Readers: After the Atlanta ACA Meeting (1994) I posted this article to sci.techniques.xtallography. I finally got around to creating a hyper-text version. I hope you find it useful.

and Crystallographic Computing

At the recent American Crystallographic Association meeting in Atlanta, I met a number of crystallographers who were interested in using linux as an operating system for crystallographic computing. I thought I would write up a post of my experiences of compiling and running crystallographic software under linux.

Although, I am posting this to sci.techniques.xtallography to encourage other crystallographers to try linux, I have decided to cross-post it to comp.os.linux.misc to facilitate communication between crystallographers and other linux users.

I will not pretend that I am the first, or the most knowledgeable person to use linux for crystallographic computing. I have just found linux to be a good operating system choice. For those of you who don't know, linux is a free UNIX-clone operating system for 386/486/Pentium CPU's. I have found that using linux allows me to make much better use of my available CPU resources. Linux is impressive.

To start, I have to say that before I got involved with linux, I knew no UNIX, and I have never done anything more complicated than reformat a hard drive on a DOS PC. I could do some FORTRAN programming and no C programming. Having convinced you that I am anything but a computer genius, I want to say that if I could do it, you can too!

Reasons for switching to LINUX

  1. Previously I had done my computing using DOS as my operating system. I found this unsatisfactory for several reasons:

  2. From speaking to some other crystallographers at the Atlanta meeting, it seemed that many of them had VAX's or micro-VAX's which were slower than a 486DX. Going to linux would enable them to get better preformance at a lower price and not have to sacrifice operating system functionality by having to have to use DOS.

  3. Linux is a good OS choice for service crystallographers in particular because of the virtual console (VC) capability included in the linux kernel. This enables a person sitting at one physical console (keyboard and screen) to "hotkey" to different VC's with a couple of keystrokes. I can be logged on as user A and start a least squares and then switch VC's, login as user B and start doing graphics, or reading mail, editing source code etc. On linux there are usually 6 different VC's available.

  4. Linux supports X11, the UNIX graphical user interface. The graphics capable software that I use, NRCVAX, SIR92, PLUTON, PLATON all use calls to the X11 libraries, and compile without much difficulty under linux.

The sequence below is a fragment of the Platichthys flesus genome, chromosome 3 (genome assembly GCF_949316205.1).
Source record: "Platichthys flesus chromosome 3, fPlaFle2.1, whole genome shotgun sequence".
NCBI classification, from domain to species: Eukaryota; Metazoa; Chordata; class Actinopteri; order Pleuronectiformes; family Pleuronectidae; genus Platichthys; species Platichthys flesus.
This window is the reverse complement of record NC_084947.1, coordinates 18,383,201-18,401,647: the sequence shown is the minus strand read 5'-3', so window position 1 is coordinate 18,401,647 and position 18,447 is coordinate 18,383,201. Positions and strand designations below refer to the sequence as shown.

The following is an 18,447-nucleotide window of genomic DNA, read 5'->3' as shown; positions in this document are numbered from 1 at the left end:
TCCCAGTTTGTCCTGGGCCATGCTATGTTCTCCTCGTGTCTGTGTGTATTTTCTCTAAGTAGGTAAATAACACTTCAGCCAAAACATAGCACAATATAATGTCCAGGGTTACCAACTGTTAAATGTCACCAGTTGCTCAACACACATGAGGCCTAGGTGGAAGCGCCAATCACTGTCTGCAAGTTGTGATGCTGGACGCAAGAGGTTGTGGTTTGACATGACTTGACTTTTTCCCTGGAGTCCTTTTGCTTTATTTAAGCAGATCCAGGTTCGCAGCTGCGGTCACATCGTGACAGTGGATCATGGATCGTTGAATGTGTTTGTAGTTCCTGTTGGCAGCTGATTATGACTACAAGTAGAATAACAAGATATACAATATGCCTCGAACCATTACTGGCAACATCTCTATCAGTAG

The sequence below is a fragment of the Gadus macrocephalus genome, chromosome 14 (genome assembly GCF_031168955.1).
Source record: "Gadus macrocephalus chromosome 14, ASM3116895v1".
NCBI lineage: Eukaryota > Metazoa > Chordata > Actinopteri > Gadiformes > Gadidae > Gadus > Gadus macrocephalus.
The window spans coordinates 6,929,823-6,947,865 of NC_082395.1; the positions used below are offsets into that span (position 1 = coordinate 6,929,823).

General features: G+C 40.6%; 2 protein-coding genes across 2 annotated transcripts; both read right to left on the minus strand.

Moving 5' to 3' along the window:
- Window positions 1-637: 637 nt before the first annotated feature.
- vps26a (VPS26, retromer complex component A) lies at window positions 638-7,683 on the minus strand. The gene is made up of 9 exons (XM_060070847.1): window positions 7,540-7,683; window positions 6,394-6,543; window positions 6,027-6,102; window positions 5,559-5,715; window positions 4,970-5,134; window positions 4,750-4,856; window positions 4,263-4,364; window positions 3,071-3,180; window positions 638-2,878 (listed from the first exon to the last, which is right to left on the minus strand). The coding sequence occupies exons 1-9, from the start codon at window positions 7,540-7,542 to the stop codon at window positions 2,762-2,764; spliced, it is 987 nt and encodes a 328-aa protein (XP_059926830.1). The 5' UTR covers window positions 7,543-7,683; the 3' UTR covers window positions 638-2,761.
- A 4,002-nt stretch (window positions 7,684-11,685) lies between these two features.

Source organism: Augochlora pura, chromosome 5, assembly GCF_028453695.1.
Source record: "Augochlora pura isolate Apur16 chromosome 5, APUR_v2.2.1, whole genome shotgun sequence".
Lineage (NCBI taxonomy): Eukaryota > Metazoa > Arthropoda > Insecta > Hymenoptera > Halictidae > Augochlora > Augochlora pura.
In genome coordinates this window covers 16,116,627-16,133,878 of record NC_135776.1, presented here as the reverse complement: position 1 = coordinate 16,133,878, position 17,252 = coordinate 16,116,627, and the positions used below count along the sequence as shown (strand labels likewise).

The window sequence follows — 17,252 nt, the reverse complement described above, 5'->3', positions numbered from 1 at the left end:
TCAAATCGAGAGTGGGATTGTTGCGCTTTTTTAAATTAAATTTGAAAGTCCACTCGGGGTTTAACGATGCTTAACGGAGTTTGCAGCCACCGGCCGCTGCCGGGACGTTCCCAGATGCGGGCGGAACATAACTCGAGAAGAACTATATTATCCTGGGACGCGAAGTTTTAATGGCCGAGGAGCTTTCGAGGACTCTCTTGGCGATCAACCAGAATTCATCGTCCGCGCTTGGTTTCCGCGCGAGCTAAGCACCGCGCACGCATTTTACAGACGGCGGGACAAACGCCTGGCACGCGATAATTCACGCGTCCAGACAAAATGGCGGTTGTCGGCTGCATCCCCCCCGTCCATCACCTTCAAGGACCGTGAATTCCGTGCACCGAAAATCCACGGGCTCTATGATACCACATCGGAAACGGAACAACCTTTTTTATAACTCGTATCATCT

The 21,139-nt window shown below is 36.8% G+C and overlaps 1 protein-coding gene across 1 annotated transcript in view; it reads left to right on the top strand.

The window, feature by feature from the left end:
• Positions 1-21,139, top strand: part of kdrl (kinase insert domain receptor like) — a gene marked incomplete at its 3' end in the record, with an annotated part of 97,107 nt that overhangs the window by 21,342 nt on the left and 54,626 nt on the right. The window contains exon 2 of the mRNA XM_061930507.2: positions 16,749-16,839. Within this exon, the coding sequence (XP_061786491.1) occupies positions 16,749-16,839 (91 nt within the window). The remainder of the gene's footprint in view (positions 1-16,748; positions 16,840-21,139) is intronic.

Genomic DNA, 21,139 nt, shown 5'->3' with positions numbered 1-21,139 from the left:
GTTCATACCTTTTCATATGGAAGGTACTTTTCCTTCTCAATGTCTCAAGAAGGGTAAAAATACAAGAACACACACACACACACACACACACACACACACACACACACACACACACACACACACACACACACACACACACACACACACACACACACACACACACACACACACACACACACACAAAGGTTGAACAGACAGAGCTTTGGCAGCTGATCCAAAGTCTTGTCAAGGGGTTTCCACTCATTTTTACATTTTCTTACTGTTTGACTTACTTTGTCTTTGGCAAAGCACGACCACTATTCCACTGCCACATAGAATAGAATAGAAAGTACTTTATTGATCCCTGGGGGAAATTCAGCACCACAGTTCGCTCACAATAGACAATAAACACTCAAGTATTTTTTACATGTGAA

5. A lot of crystallographic programs with other UNIX implementations compile without a lot of difficulty on linux machines.

  6. The linux community is a very helpful bunch of people. It is easy to post questions to the comp.os.linux.* newsgroups and get prompt, easy (for the most part) to understand answers.

  7. Linux is a fully featured UNIX-type OS. There is a lot of good software available in either source or binary form which runs under linux. This includes networking code, a full complement of UNIX utilities and cool things like Mosaic and other net-surfing tools.
I am sure I have left out a lot of other desireable reasons to go to linux, but these are the ones which come to my mind now.

Compiling Crystallographic Software on Linux

Traditionally, crystallographers use FORTRAN as their programming language of choice. The first problem one encounters is how to compile FORTRAN code with no native FORTRAN 77 compiler. Linux uses the f2c (FORTRAN to C) translator available from and the Free Software Foundation's GNU gcc (C compiler). The linux distributions I have used (SLS and Slackware) come with a shell script called f77 which simulates the way that a "real" FORTRAN compiler would work. The f2c translator comes with it's own libraries which are used when compiling and linking programs.

From what I have read on the net, a free FORTRAN 77 compiler (GNU g77) is going to be coming out "any day now". I would anticipate that someone is going to port this to linux. This should make bringing crystallographic code to linux even easier, but I have to admit that the f2c+gcc combination isn't bad.